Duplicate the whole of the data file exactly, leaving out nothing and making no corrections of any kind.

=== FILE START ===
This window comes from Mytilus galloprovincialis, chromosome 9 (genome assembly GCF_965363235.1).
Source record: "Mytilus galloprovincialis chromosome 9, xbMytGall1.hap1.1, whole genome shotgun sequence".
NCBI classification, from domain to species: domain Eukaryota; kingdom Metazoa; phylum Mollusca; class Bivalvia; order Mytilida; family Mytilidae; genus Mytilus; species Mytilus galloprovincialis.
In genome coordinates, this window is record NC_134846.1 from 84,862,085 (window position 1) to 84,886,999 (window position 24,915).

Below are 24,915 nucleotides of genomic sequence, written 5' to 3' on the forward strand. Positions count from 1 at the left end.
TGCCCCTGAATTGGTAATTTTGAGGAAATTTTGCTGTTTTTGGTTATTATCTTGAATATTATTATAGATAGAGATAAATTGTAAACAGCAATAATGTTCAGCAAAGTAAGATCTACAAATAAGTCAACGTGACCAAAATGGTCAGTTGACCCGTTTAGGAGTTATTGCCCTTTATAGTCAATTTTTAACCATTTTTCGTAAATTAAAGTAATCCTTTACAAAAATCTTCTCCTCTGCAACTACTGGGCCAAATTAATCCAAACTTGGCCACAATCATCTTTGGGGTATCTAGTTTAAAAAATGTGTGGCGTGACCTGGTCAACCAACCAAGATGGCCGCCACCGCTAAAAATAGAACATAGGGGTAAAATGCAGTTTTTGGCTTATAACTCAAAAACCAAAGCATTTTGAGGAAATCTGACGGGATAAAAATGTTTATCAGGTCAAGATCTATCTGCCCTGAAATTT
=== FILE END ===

This window comes from Mytilus galloprovincialis, chromosome 9 (genome assembly GCF_965363235.1).
Source record: "Mytilus galloprovincialis chromosome 9, xbMytGall1.hap1.1, whole genome shotgun sequence".
NCBI classification, from domain to species: domain Eukaryota; kingdom Metazoa; phylum Mollusca; class Bivalvia; order Mytilida; family Mytilidae; genus Mytilus; species Mytilus galloprovincialis.
In genome coordinates, this window is record NC_134846.1 from 84,862,085 (window position 1) to 84,886,999 (window position 24,915).

Below are 24,915 nucleotides of genomic sequence, written 5' to 3' on the forward strand. Positions count from 1 at the left end.
TGCCCCTGAATTGGTAATTTTGAGGAAATTTTGCTGTTTTTGGTTATTATCTTGAATATTATTATAGATAGAGATAAATTGTAAACAGCAATAATGTTCAGCAAAGTAAGATCTACAAATAAGTCAACGTGACCAAAATGGTCAGTTGACCCGTTTAGGAGTTATTGCCCTTTATAGTCAATTTTTAACCATTTTTCGTAAATTAAAGTAATCCTTTACAAAAATCTTCTCCTCTGCAACTACTGGGCCAAATTAATCCAAACTTGGCCACAATCATCTTTGGGGTATCTAGTTTAAAAAATGTGTGGCGTGACCTGGTCAACCAACCAAGATGGCCGCCACCGCTAAAAATAGAACATAGGGGTAAAATGCAGTTTTTGGCTTATAACTCAAAAACCAAAGCATTTTGAGGAAATCTGACGGGATAAAAATGTTTATCAGGTCAAGATCTATCTGCCCTGAAATTT